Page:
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Fig. 1 | BMC Genomics

Fig. 1

From: A method for positive forensic identification of samples from extremely low-coverage sequence data

Fig. 1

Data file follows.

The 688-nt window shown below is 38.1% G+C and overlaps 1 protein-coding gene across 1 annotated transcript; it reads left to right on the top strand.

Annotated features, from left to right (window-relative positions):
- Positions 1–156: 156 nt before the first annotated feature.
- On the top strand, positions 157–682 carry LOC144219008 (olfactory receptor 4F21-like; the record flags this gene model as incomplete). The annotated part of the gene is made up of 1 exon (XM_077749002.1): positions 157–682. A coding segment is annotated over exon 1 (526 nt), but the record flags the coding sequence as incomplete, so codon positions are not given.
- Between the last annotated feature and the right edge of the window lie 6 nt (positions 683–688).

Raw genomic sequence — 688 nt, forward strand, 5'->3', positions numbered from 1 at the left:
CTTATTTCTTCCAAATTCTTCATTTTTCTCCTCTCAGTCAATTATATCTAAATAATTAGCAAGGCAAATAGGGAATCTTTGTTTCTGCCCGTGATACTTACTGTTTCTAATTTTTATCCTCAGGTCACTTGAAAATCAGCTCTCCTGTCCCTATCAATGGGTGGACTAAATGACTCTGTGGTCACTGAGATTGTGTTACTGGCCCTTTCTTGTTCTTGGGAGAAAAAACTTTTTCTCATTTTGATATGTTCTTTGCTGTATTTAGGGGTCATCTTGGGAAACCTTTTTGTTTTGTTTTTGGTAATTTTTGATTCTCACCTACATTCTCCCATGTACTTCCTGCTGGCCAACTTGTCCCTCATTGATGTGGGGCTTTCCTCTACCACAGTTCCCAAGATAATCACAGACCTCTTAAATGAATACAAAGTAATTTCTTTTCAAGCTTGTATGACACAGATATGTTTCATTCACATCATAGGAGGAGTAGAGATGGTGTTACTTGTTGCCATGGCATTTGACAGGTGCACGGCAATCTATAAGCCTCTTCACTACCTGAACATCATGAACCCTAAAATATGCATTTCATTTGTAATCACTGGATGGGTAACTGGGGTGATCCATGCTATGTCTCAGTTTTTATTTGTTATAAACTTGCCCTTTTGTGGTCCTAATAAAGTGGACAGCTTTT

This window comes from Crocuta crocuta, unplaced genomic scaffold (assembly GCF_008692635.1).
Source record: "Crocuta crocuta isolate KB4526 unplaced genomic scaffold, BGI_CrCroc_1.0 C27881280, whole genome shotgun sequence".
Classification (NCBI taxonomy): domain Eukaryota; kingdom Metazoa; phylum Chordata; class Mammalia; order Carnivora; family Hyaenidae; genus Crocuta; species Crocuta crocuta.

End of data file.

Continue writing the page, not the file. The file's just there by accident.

Overview of the method. a Sequence data from two extremely low-coverage shotgun libraries are mapped to a reference sequence. Reads that overlap known single nucleotide polymorphimic (SNP) sites are used to observe a single base for that position. The majority of SNP positions have no observations. Pairs of closely linked SNPs with observed bases are identified. b For each SNP pair, we calculate the probability of the observations under two models. The first model represents the case where the two reads orginated from a single diploid individual (top). In this model there is an equal chance that the two reads were drawn from the same chromosome or different chromosomes. This model takes the haplotype frequency as well as allele frequency into account. The second model represents the case where the two reads originated on different chromosomes (bottom). The probability of observing the two bases is the product of the allele frequencies. A reference panel of phased haplotypes is used to model the allele and haplotype frequencies for the population from which the samples were drawn. These probablilies are compared as a log-likelihood ratio. c Comparisons are made for any pair of SNPs occuring within a specified distance along a chromosome. d log-likelihood values are aggregated by sampling pairs from windows across the genome to avoid confounding effects from linkage. This sampling step is repeated in a bootstrapping approach to build an empirical distribution of the genome-wide log-likelihood ratio. Positive values indicate that the single, diploid individual model is favored while negative values indicate that the two samples are from independent individuals

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